# Is there any relation of injective modules to free modules?

Projective modules are direct summands of free modules. As i perceive it, projections and injections are dual notions. Based on that, i was looking whether there is a relation of injective modules to free modules (similar to the natural relation of projective modules to free modules) or to another kind of module that has potentially "dual" properties to that of a free module.

Any insights? Thank you :-)

-
A module $F$ is flat if and only if its dual module $F^{\vee} = \operatorname{Hom}_{R}{(F,R)}$ is injective. In particular $F^{\vee}$ is injective for projective (or free) $F$. –  t.b. Jul 26 '11 at 19:29

Here is a relevant exercise in Hungerford's Algebra (Chapter, IV, Section 3, #11).

Exercise: If one attempted to dualize the notion of free module over a ring $R$ (and called the object so defined "co-free") the definition would read: An $R$-module $F$ is co-free on a set $X$ if there exists a function $\iota: F \rightarrow X$ such that for any $R$-module $A$ and any function $f: A \rightarrow X$, there exists a unique module homomorphism $\tilde{f}: A \rightarrow F$ such that $\iota \tilde{f} = f$. Show that for any set $X$ with $|X| \geq 2$ no such $R$-module $F$ exists. If $|X| = 1$, then $0$ is the only co-free module.

Thus a straightforward dualization of the notion of free module leads to a property which is too strong to actually exist. There are other, weaker, notions of "co-free module" which are designed to render the analogy projective:free::injective:co-free complete: see e.g. here. However, up to the limits of my own knowledge of the subject, co-free modules do not play a large role in commutative algebra. (They do have a cameo in the construction of "enough injectives": see $\S 3.6.4$ of my commutative algebra notes.)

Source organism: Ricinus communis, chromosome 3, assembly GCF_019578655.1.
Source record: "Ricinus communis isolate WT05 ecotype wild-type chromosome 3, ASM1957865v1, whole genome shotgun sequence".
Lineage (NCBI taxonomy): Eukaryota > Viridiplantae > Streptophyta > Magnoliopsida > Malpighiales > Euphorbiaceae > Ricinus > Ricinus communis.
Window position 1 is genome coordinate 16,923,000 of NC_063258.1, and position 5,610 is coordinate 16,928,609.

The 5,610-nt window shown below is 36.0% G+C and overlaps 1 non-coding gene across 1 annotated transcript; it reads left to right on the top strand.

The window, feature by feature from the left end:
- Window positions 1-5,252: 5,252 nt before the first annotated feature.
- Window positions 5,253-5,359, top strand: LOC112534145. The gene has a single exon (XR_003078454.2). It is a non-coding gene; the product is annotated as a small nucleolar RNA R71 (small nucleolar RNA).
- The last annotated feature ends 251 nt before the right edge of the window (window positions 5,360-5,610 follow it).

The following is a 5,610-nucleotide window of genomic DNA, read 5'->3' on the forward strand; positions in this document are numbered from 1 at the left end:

-
Thank you for your nice answer :-) –  Manos Jul 27 '11 at 19:07
I am working on the exercise and will let you know how it's going :-) –  Manos Jul 27 '11 at 19:13
So here is my solution: Assume $F$ is co-free on $X$ and that $|X|\ge 2$. Let $g_1:A \longrightarrow X$ and $g_2:A \longrightarrow X$ be set functions such that $g_1(0)=x_1$ and $g_2(0)=x_2$, with $x_1 \neq x_2$, which is possible since $X$ contains at least two elements. Assuming $F$ co-free, there exist $R$-homomorphisms $\tilde{g}_1 : A \longrightarrow F$ and $\tilde{g}_2 : A \longrightarrow F$ such that $g_1 = \iota \circ \tilde{g}_1$ and $g_2 = \iota \circ \tilde{g}_2$. Since $\tilde{g}_1(0)=0$ and similarly for $\tilde{g}_2$... –  Manos Jul 28 '11 at 16:03
... (since they are homomorphisms) we have $g_1(0)=\iota (\tilde{g}_1(0))$ and $g_2(0)=\iota (\tilde{g}_2(0))$, which yields $x_1=\iota(0)=x_2$, which is a contradiction. What do you think? –  Manos Jul 28 '11 at 16:07
For an example of a module with no projective cover, recall that a projective cover for $M$ is a pair $(P,p)$, where $P$ is projective, and $p\colon P\to M$ is a superfluous epimorphism; that is, $p$ is onto and if $K=\mathrm{ker}(p)$ and $K+L=P$, then $L=P$. Now take $M$ to be a finite $Z$-module; projective $\mathbb{Z}$-modules are free, and for every nonzero subgroup $H$ of $\mathbb{Z}^k$ there is a proper subgroup $L$ such that $H+L = \mathbb{Z}^k$, so no epimorphism $P\to M$ can be superfluous.